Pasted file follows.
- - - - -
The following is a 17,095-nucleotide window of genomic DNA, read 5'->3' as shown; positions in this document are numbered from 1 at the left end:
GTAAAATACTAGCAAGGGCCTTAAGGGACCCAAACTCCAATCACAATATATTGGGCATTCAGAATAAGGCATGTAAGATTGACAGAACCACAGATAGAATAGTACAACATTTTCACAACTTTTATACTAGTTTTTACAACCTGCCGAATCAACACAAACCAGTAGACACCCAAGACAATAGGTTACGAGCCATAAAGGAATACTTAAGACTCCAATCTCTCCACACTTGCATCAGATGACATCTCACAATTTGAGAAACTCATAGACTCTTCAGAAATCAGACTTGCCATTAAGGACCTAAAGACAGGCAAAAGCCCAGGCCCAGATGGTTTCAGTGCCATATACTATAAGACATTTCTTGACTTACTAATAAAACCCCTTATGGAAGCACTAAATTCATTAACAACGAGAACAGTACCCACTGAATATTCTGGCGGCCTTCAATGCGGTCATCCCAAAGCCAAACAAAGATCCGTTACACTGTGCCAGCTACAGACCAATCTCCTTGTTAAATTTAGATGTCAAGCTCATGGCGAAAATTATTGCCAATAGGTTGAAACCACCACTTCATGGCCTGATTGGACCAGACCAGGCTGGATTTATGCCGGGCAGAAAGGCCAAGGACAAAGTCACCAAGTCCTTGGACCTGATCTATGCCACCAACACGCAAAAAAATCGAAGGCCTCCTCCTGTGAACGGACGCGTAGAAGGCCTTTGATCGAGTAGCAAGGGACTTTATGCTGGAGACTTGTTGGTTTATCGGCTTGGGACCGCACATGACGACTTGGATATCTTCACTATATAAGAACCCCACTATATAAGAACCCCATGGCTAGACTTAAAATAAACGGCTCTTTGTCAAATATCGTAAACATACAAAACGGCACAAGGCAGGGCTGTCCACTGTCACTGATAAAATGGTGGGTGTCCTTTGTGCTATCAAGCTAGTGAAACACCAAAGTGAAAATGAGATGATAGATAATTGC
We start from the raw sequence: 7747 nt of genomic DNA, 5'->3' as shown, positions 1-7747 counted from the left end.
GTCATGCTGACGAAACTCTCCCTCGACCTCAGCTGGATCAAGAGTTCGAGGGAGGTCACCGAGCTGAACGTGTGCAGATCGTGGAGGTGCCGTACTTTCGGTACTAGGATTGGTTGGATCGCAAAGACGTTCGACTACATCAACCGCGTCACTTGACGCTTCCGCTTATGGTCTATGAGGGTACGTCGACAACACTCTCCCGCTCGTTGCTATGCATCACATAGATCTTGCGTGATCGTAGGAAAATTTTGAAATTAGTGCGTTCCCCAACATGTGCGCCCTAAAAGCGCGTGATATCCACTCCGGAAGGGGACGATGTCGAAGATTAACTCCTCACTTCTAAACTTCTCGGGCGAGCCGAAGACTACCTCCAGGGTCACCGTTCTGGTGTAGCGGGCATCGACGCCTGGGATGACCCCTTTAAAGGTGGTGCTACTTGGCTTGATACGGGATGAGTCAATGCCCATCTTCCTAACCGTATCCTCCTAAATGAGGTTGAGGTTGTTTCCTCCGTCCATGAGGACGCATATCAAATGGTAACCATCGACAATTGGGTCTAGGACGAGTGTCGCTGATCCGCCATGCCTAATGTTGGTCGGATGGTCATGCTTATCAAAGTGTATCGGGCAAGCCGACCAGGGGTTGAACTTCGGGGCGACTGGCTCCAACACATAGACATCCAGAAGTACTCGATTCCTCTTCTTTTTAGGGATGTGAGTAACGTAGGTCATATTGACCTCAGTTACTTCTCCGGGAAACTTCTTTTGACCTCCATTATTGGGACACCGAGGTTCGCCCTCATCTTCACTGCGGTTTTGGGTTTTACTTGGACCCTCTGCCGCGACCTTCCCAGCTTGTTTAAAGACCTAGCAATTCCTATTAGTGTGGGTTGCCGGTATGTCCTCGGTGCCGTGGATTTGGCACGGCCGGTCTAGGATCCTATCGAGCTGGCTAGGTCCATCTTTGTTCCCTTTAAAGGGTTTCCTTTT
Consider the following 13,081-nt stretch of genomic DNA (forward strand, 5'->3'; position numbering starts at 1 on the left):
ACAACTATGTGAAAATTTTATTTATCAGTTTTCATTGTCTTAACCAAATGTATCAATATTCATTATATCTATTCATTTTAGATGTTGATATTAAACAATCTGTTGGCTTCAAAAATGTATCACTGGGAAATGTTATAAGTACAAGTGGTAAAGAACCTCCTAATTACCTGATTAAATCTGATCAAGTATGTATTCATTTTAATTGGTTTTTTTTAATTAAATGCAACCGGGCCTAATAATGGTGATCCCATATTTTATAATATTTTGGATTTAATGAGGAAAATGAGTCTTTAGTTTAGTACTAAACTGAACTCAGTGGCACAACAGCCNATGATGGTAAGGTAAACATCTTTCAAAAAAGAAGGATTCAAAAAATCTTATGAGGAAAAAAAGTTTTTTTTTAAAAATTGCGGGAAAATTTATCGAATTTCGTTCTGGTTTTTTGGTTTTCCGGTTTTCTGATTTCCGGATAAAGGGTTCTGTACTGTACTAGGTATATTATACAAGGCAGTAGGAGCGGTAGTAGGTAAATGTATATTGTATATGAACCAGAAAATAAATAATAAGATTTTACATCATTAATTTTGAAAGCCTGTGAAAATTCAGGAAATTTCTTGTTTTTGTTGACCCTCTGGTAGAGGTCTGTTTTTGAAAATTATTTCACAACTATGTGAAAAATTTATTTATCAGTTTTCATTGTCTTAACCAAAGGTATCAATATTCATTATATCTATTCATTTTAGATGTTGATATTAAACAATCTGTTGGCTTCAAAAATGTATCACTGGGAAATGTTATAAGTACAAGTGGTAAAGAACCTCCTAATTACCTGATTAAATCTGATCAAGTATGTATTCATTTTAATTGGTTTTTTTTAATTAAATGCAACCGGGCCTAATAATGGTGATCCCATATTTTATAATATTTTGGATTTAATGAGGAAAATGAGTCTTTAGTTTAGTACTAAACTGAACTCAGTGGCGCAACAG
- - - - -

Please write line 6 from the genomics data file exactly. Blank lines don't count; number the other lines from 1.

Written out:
ACAACTATGTGAAAATTTTATTTATCAGTTTTCATTGTCTTAACCAAATGTATCAATATTCATTATATCTATTCATTTTAGATGTTGATATTAAACAATCTGTTGGCTTCAAAAATGTATCACTGGGAAATGTTATAAGTACAAGTGGTAAAGAACCTCCTAATTACCTGATTAAATCTGATCAAGTATGTATTCATTTTAATTGGTTTTTTTTAATTAAATGCAACCGGGCCTAATAATGGTGATCCCATATTTTATAATATTTTGGATTTAATGAGGAAAATGAGTCTTTAGTTTAGTACTAAACTGAACTCAGTGGCACAACAGCCNATGATGGTAAGGTAAACATCTTTCAAAAAAGAAGGATTCAAAAAATCTTATGAGGAAAAAAAGTTTTTTTTTAAAAATTGCGGGAAAATTTATCGAATTTCGTTCTGGTTTTTTGGTTTTCCGGTTTTCTGATTTCCGGATAAAGGGTTCTGTACTGTACTAGGTATATTATACAAGGCAGTAGGAGCGGTAGTAGGTAAATGTATATTGTATATGAACCAGAAAATAAATAATAAGATTTTACATCATTAATTTTGAAAGCCTGTGAAAATTCAGGAAATTTCTTGTTTTTGTTGACCCTCTGGTAGAGGTCTGTTTTTGAAAATTATTTCACAACTATGTGAAAAATTTATTTATCAGTTTTCATTGTCTTAACCAAAGGTATCAATATTCATTATATCTATTCATTTTAGATGTTGATATTAAACAATCTGTTGGCTTCAAAAATGTATCACTGGGAAATGTTATAAGTACAAGTGGTAAAGAACCTCCTAATTACCTGATTAAATCTGATCAAGTATGTATTCATTTTAATTGGTTTTTTTTAATTAAATGCAACCGGGCCTAATAATGGTGATCCCATATTTTATAATATTTTGGATTTAATGAGGAAAATGAGTCTTTAGTTTAGTACTAAACTGAACTCAGTGGCGCAACAG